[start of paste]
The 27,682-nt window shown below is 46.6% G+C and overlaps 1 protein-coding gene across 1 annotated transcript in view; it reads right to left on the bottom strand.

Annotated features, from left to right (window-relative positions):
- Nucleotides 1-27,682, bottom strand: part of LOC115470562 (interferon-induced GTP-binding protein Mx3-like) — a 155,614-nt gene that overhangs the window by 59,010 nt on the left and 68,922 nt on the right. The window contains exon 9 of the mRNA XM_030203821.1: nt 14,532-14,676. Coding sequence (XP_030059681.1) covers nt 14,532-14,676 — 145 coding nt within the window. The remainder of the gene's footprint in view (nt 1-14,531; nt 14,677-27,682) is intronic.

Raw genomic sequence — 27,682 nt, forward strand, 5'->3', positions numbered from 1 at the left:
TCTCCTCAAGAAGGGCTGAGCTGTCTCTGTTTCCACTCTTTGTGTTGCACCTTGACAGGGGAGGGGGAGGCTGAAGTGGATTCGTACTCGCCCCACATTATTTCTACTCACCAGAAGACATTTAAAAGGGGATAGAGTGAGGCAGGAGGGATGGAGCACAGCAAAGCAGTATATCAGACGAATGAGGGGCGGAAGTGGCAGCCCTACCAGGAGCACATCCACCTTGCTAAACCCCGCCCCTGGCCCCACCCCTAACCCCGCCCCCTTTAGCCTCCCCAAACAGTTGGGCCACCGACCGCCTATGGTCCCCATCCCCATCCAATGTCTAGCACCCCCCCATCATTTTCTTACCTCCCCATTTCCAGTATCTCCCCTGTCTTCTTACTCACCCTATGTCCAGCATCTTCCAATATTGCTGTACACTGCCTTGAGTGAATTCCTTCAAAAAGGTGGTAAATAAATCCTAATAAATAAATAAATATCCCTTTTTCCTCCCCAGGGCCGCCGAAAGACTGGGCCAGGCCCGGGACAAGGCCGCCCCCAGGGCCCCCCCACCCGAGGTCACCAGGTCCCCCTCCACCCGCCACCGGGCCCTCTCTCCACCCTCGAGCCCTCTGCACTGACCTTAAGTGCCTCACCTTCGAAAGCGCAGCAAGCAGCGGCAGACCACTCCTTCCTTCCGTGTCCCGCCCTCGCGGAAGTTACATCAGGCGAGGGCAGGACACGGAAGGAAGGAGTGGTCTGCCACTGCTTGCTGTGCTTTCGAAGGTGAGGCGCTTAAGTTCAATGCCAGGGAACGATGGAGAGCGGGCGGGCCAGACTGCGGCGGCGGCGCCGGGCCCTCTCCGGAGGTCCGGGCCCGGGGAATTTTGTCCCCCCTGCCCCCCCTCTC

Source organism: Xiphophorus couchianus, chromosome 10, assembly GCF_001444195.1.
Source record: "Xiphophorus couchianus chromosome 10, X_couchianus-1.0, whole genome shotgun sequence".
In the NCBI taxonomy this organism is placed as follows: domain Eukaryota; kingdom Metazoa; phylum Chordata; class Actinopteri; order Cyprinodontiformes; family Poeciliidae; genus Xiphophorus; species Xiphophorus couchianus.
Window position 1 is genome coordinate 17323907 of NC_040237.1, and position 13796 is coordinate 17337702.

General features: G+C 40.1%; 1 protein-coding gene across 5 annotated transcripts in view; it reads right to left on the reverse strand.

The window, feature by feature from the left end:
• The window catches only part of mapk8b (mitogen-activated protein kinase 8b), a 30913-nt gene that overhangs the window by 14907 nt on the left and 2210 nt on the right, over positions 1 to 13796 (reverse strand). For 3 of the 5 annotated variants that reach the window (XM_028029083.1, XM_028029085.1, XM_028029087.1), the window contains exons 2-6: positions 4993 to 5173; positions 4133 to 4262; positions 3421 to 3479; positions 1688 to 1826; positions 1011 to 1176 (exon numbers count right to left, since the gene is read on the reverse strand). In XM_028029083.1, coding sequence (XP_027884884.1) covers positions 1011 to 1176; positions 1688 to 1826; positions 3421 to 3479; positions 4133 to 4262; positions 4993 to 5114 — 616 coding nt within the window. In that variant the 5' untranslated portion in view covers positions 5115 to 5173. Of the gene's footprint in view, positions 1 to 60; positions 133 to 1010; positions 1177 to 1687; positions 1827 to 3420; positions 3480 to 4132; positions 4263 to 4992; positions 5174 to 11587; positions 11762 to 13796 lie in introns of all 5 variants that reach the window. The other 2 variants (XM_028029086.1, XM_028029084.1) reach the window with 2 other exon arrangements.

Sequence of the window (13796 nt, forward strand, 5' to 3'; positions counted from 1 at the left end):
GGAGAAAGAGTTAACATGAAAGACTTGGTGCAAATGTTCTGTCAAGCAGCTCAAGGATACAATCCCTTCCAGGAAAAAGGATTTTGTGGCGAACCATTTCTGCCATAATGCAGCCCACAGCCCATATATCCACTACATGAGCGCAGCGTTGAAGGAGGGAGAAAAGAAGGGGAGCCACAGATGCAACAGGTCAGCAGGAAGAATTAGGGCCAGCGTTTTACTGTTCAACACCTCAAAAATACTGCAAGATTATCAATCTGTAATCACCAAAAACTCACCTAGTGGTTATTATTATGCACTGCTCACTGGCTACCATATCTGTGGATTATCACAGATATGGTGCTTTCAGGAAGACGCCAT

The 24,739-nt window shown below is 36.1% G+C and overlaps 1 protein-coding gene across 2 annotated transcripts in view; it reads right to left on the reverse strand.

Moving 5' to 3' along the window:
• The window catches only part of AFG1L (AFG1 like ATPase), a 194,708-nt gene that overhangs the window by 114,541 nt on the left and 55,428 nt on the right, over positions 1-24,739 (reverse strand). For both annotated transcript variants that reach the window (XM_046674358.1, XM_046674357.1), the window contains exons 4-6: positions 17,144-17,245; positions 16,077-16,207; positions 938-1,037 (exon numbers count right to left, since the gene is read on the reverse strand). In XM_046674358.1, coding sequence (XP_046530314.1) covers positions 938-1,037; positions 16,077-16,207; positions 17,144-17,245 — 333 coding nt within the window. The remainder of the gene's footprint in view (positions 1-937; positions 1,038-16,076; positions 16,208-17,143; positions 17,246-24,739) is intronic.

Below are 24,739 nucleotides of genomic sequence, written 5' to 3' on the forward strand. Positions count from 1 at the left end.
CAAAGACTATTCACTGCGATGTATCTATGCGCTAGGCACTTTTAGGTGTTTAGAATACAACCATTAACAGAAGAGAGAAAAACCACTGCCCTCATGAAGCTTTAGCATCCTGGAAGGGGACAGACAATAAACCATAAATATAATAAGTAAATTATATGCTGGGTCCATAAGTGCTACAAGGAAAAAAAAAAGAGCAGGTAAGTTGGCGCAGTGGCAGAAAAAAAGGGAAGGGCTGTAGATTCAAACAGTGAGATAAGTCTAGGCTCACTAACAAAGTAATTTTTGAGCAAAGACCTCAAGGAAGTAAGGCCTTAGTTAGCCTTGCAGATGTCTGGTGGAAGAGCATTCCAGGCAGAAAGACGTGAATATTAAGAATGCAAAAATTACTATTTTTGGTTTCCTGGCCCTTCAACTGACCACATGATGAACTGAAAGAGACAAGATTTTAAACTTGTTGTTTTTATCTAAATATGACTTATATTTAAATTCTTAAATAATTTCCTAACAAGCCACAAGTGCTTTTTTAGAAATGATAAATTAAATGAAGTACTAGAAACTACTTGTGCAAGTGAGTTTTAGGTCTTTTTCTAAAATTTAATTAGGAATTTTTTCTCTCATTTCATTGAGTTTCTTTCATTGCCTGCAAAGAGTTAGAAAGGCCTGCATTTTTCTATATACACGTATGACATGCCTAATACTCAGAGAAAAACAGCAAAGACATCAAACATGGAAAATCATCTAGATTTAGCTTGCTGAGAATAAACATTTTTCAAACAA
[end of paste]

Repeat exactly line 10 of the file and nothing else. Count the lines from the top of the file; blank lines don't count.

General features: G+C 40.1%; 1 protein-coding gene across 5 annotated transcripts in view; it reads right to left on the reverse strand.